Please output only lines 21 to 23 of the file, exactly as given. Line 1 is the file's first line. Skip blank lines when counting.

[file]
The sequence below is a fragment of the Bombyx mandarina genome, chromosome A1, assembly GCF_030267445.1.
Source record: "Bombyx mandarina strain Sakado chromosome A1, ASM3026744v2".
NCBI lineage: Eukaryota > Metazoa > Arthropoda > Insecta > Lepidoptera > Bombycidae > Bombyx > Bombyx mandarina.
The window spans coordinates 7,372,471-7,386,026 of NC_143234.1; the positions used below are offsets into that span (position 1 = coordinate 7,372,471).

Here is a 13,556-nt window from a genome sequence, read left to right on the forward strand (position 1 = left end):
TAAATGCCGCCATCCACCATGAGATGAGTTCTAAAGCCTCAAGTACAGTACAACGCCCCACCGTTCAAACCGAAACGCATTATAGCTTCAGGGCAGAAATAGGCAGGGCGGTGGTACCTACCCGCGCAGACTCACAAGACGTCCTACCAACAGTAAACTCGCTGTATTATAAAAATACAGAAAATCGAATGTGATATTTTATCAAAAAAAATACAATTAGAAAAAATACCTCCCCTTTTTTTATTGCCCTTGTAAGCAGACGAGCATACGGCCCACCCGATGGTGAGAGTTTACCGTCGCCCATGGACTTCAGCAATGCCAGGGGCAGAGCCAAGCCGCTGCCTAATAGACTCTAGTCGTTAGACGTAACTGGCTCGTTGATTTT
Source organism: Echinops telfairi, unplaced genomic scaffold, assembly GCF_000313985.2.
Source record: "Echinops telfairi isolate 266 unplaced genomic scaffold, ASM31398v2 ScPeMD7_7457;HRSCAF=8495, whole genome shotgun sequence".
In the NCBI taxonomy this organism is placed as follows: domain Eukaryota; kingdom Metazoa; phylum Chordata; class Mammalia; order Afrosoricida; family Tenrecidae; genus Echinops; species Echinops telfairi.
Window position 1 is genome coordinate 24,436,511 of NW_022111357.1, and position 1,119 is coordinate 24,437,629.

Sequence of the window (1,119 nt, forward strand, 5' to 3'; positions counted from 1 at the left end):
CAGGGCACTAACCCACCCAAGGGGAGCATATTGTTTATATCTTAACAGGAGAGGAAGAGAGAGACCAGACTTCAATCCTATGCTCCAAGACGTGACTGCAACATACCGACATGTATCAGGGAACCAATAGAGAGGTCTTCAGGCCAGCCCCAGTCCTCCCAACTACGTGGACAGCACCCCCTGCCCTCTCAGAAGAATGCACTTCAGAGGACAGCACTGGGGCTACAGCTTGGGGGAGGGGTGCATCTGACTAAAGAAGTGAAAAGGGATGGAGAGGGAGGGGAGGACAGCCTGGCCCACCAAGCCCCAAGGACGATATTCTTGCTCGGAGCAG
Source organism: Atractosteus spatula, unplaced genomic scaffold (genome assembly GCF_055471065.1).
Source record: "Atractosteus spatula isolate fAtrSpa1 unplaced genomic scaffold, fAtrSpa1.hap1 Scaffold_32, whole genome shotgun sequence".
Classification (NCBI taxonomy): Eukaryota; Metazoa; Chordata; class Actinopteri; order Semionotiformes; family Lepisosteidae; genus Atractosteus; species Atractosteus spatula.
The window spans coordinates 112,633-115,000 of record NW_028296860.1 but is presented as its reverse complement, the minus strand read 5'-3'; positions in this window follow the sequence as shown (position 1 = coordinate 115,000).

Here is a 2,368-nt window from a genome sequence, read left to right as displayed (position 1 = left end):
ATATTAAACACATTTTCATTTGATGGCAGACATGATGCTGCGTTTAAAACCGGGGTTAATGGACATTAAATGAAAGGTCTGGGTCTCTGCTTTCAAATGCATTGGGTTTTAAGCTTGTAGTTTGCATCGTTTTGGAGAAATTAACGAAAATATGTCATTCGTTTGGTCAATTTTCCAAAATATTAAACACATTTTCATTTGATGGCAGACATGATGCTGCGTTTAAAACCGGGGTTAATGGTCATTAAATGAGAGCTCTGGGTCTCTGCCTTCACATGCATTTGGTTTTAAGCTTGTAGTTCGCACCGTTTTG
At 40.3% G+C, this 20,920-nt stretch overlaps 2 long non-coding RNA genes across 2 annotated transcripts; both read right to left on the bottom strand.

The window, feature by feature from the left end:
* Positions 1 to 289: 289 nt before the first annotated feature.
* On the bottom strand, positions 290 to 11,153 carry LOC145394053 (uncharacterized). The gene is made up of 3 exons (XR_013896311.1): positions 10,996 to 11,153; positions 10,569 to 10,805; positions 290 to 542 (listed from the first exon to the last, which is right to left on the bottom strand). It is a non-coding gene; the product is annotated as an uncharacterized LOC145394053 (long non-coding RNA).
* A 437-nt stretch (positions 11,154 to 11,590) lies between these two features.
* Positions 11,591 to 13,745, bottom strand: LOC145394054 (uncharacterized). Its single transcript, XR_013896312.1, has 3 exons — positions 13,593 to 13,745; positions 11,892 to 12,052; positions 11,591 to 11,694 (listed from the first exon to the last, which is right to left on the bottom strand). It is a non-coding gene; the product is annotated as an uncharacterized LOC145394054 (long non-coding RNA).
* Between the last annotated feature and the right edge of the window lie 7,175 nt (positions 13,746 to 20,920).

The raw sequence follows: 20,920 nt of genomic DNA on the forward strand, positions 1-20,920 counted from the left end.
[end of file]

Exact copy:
* Positions 1 to 289: 289 nt before the first annotated feature.
* On the bottom strand, positions 290 to 11,153 carry LOC145394053 (uncharacterized). The gene is made up of 3 exons (XR_013896311.1): positions 10,996 to 11,153; positions 10,569 to 10,805; positions 290 to 542 (listed from the first exon to the last, which is right to left on the bottom strand). It is a non-coding gene; the product is annotated as an uncharacterized LOC145394053 (long non-coding RNA).
* A 437-nt stretch (positions 11,154 to 11,590) lies between these two features.